WOULD ANYONE WANT IT
Even his fingernail became so beautiful
I was scared. Over time he became a mood.
He carried fog and high grass and crickets.
When he opened his mouth, creek water
and tadpoles and minnow poured out. I
pushed his tongue aside to look for craw-
daddies. I sank a hook and searched for
narrative that neither of us had access to
any longer. All of it was an attraction to me.
But after his death, I only wanted what was
not death. So the headless pigeon on the
sidewalk came as a surprise. I was put
back into that unusual place where I was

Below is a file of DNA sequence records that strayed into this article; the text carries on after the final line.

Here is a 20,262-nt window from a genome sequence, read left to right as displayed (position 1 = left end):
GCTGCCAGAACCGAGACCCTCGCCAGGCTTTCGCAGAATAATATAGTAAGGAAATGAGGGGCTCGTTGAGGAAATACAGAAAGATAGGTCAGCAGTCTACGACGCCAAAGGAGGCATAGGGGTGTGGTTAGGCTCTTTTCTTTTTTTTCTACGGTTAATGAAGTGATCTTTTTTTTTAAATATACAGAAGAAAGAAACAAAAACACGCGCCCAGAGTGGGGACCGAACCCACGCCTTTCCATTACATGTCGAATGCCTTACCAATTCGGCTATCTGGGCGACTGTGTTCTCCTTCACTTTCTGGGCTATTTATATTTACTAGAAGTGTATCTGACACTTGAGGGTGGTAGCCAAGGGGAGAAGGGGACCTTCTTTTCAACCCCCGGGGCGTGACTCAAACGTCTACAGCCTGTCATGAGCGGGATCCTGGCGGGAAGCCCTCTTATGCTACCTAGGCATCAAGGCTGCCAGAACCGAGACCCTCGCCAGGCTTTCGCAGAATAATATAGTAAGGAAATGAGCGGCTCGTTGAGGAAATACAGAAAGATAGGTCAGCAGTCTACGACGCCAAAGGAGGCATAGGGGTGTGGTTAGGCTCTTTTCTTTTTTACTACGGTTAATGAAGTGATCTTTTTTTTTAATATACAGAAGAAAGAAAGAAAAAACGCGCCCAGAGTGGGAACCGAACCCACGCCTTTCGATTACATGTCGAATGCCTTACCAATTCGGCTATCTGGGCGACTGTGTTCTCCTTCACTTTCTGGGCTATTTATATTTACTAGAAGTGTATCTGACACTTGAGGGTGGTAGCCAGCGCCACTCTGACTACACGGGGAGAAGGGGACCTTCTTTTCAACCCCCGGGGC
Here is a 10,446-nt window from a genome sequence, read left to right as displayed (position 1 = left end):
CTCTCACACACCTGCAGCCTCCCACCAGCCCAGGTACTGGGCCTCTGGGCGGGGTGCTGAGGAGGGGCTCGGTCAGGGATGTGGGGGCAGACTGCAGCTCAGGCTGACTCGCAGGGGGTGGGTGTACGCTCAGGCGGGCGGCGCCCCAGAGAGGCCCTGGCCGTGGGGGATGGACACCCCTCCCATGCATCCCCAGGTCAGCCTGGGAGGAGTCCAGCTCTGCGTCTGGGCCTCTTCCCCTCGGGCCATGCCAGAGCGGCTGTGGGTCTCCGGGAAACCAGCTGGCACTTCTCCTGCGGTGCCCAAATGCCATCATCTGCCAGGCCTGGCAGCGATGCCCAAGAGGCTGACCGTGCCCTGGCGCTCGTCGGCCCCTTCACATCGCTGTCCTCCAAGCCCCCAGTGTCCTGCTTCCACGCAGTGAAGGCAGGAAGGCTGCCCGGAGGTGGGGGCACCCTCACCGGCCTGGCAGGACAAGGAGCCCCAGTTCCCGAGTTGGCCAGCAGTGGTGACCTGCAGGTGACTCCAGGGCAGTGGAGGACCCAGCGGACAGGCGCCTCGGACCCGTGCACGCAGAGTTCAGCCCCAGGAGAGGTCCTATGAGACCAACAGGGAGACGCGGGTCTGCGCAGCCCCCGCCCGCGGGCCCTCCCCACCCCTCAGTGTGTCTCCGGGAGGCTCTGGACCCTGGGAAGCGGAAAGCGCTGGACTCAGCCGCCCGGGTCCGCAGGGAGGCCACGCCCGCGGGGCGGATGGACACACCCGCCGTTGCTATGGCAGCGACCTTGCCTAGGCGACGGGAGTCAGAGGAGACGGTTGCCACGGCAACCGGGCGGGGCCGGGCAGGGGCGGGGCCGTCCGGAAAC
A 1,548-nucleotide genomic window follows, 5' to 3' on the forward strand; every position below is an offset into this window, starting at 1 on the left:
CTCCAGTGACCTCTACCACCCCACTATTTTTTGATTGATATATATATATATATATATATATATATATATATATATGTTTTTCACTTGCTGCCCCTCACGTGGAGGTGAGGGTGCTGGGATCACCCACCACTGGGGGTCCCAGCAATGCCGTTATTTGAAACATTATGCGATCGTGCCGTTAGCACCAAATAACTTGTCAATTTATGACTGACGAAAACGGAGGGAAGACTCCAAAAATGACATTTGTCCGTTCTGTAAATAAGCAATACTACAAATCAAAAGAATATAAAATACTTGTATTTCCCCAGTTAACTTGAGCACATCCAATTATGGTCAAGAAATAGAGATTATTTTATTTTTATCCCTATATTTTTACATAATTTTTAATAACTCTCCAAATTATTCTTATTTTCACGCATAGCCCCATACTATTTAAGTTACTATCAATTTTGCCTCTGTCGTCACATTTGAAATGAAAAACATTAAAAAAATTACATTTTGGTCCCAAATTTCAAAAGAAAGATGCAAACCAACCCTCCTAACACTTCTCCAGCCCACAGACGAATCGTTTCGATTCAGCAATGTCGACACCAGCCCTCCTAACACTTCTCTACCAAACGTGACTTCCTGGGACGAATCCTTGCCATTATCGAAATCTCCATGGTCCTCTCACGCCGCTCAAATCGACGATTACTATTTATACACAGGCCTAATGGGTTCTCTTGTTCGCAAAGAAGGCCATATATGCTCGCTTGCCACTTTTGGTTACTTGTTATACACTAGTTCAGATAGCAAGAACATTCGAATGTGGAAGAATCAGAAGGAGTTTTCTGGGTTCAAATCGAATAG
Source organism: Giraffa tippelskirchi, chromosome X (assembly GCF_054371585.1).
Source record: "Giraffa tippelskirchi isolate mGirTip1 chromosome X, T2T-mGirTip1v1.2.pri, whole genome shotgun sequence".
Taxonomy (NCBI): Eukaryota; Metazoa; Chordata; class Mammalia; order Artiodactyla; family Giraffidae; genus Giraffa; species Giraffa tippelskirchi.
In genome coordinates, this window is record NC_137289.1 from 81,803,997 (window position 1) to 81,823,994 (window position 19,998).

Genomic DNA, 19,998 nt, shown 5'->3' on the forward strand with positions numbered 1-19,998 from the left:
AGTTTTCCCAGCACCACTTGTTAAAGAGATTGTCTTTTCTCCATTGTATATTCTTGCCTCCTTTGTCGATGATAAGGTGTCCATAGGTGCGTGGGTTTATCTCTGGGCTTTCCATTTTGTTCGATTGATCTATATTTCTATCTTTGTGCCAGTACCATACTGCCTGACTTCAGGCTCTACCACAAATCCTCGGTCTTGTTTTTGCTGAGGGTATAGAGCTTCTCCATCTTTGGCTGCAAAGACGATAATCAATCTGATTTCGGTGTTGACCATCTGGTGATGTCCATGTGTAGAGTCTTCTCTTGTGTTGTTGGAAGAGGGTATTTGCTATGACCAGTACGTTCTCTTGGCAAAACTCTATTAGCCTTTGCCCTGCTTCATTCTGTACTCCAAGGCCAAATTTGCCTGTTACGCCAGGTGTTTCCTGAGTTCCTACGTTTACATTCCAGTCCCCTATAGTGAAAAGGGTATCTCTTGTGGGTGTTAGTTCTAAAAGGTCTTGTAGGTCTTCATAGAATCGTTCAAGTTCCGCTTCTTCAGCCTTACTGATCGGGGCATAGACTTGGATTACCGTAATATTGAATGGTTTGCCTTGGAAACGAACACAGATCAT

afraid a lot by even the small things.
There was the bird that could not see me.
And then the father who could not see me.
Knowing this can become a comfort in its
predictability like the nightly swarm of birds
over the Ohio River above the barge and the
thin bridge that links one side of a childhood
to the other. I allowed myself to remember
him as someone kinder than he was. Because
what else can we do, how else can we forgive.
Kelly Moffett has three collections of poetry and one chapbook. Her poems have appeared in journals such as Colorado Review, Rattle, Laurel Review, and MidAmerican Review. She is an Associate Professor at Northern Kentucky University, and she was recently awarded a Fulbright Scholar Award to teach creative writing in Cluj-Napoca, Romania for the spring 2020 semester.
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